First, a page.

What Lance has developed is the ability to spin high without going overly anaerobic (like most of us would). As Chris Carmichael put it, Lance has so much power and physical flexiblity available to him, he was a natural to adapt it at higher cadences. Indurain used higher cadences successfully and suggested to Lance he should work on it. The rest is history.
High cadence alone means nothing. The ability to spin a higher gear at higher cadence and sustain it is what it is all about. I think some people are trying to emulate LA by spinning alone, but they don't see the whole picture.
That is where climbing with a single speed comes in. As we all well know, single speed climbing is how us mortals can gain climbing power beyond what we'd do if we had plenty of gears to fall back on. We are forced to keep the cadence high by attacking a climb in what is considered by most a too high gear. As long as the gearing isn't too high, we can gain climbing power and hopefully not have knee problems (Doug Sloan unfortunately knows all too well). In effect, Lance does the same thing that we do, but he has the incredible self-discipline, drive, and God given physical ability to do it on a lightweight 18 speed OCLV.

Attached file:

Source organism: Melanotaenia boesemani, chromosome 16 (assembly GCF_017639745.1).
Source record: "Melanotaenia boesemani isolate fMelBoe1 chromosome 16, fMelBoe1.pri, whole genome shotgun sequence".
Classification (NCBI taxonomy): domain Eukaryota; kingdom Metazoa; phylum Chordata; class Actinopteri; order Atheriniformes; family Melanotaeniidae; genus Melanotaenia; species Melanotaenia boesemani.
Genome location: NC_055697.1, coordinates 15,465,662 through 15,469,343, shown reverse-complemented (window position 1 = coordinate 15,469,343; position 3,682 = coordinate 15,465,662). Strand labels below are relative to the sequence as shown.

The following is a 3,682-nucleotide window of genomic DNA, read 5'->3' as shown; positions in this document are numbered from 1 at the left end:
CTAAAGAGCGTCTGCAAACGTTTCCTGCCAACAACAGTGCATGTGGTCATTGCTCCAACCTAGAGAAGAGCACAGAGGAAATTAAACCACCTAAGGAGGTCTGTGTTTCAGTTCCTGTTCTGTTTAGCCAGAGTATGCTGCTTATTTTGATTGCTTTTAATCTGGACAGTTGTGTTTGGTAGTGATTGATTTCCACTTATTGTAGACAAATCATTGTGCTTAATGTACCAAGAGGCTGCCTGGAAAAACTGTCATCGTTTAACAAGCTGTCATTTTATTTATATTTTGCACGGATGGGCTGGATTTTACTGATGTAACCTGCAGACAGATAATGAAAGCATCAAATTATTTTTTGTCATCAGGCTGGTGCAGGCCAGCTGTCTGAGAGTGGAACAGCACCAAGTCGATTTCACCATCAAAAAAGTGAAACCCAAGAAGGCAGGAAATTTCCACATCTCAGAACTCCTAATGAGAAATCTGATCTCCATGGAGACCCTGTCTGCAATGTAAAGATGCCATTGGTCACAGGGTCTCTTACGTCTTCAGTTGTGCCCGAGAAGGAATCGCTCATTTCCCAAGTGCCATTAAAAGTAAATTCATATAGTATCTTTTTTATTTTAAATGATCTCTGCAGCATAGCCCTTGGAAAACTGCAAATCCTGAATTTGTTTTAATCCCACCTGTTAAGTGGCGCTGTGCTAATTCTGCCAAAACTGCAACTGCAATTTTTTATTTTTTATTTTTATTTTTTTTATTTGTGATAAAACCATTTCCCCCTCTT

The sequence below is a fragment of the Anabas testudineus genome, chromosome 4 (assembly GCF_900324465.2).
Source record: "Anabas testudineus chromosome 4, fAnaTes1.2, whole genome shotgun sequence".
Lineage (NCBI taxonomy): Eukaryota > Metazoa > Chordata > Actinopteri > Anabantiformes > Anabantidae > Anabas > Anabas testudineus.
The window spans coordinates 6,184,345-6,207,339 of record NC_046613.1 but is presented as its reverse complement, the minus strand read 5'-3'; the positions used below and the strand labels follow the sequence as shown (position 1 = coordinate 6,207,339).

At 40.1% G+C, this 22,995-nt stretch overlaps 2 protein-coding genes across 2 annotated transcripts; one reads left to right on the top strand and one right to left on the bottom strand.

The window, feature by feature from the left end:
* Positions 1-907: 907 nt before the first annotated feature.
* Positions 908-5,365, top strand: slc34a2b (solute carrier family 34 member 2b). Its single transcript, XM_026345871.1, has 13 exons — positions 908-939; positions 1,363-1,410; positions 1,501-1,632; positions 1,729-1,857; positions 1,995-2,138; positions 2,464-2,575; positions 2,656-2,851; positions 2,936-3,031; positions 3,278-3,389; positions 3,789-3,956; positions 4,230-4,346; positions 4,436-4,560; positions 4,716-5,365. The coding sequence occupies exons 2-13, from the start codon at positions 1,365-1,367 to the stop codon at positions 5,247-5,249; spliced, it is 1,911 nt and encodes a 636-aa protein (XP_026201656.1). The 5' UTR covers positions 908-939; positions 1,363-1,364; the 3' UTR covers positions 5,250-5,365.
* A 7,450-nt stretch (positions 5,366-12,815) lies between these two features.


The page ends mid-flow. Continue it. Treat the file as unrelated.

Lance knows his limits on spinning though. Remember when he lost that TT in this year's TDF? He was spinning a little too much for peak power. By using a cadence sensor for the next TT, he slowed the spinning slightly and blew everyone away.
|Yes ....||Humma Hah|
Jan 3, 2003 6:44 AM
|Nothing wrong with high cadence, as long as you do it two gears higher than the competition.
The real measure of climbing power is rate of climb. TdF cyclists typically climb at something around 120 feet per minute, and do it for an hour at a time. That's TRIPLE my typical sustained climb rate, and 50% higher than the best I've ever surveyed in this forum. They're not doing that without combining a huge amount of pedal force with flying feet. And, face it, its not just Armstrong ... after a couple of weeks of racing he's only about 6 minutes ahead of second place, with the peloton in close pursuit, so they're all pretty close in ability.
Armstrong rides fixed off-season. Most people think it is to work on his spin. I firmly believe he's also working on POWER.
|I've learned to totally ignore folks that pass us.||MB1|
Jan 3, 2003 8:03 AM
|There is little to be gained by comparing yourself to folks who pass you and then "slow down". Likely they were using you as a rabbit to pass and then they just ran out of motivation after they passed you.